[Pope Francis exchanged gifts with Polish President Andrzej Duda and his wife Agata Kornhauser-Duda (in scarf) during a private audience at the Vatican Monday, Nov. 9. (Ettore Ferrari/Pool Photo via AP)]
Warsaw: Pope Francis in Poland's Krakow on Saturday evoked the image of alienated youths that spend the day slouching on a sofa, in a speech aimed at rousing them to get up, get moving and make this a better world.
That was his message to young people during Saturday's prayer vigil at the 31st World Youth Day being held in this Polish city and attended by some 1.6 million young people, according to the organisers.
During the event, a Syrian girl from Aleppo tearfully told what it is like to live in a war zone, Efe news reported.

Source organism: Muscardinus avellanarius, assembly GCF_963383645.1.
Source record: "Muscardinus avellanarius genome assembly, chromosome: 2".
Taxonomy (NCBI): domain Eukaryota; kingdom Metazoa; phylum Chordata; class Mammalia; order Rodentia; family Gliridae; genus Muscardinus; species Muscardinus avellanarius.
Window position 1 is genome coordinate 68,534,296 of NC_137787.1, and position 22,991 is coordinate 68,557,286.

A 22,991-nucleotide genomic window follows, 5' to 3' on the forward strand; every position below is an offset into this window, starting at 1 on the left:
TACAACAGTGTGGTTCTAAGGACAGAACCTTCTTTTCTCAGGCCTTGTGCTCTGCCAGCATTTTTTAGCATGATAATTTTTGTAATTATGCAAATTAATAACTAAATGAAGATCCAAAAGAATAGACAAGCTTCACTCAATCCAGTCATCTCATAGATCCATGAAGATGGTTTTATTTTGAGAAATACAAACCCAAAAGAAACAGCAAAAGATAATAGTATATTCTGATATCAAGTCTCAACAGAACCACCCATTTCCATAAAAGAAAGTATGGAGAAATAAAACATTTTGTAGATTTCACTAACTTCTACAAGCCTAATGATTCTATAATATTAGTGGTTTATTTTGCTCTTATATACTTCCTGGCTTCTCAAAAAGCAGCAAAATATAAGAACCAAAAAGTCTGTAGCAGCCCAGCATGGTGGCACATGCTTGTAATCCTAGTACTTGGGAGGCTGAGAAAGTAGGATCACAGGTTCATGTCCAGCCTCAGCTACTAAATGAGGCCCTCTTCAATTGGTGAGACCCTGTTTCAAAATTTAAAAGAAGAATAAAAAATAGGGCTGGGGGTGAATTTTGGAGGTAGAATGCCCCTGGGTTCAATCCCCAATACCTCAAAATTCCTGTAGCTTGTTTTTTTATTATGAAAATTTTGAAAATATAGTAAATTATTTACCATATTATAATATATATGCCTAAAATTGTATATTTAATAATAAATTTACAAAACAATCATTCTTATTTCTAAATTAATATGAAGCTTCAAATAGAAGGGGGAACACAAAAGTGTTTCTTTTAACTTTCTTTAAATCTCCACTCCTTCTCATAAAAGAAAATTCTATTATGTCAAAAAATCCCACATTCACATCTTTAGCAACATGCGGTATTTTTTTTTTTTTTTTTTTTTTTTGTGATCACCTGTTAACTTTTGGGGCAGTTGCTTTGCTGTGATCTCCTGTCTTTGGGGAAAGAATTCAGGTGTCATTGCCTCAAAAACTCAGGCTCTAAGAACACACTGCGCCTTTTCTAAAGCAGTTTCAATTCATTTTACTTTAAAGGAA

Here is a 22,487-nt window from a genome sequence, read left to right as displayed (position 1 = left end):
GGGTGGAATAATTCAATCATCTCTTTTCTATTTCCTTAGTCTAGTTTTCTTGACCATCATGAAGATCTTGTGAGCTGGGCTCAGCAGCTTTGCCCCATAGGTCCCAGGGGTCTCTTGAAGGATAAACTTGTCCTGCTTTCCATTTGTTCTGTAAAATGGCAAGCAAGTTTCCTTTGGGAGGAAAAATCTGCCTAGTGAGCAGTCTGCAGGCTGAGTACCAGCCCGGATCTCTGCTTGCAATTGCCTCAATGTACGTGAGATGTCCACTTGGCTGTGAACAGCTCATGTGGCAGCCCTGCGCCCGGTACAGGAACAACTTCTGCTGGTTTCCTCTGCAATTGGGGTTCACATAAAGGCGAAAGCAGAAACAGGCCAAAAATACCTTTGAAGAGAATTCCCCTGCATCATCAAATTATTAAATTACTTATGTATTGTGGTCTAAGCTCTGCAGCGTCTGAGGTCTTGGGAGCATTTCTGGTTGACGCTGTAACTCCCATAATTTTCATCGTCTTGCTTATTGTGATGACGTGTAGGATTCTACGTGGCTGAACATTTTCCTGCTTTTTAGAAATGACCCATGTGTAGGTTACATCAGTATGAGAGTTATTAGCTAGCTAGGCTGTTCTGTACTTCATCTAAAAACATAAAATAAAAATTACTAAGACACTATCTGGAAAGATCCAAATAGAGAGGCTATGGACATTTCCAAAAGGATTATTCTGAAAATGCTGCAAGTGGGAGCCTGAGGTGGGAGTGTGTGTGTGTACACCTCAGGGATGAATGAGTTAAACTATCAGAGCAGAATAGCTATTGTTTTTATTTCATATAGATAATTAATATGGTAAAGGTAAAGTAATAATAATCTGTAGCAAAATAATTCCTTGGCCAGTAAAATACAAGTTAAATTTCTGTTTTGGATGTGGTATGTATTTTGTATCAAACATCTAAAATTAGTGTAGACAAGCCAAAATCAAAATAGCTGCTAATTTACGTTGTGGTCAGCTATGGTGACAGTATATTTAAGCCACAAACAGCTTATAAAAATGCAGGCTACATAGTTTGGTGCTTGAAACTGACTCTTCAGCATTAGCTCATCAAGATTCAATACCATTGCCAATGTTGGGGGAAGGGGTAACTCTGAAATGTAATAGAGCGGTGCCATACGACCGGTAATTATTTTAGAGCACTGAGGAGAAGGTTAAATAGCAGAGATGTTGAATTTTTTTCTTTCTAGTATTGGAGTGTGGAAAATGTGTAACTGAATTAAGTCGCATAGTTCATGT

Her touching testimony prompted the pontiff to tell young people that some situations can seem very "far away" and unreal just because they are only seen "on the screen of a cell phone or a computer".
"But when we make contact with life itself, with these real lives that aren't just media stories on small screens, then we're getting somewhere and we feel invited to get involved," Efe news quoted him as saying.
He warned youths that the solution to these conflicts "is not conquering hate with more hate, conquering violence with more violence, conquering terror with more terror", but rather the "response to this world at war has a name: It's called fraternity, it's called brotherhood, it's called communion".
Pope Francis sought to shake up young people caught in "the paralysis" of society and all those who think "happiness is a sofa".
"We didn't come into this world to vegetate," he said, adding that "we have to change the sofa for a good pair of shoes to walk along roads never dreamed of and even less thought about, along roads that open new horizons."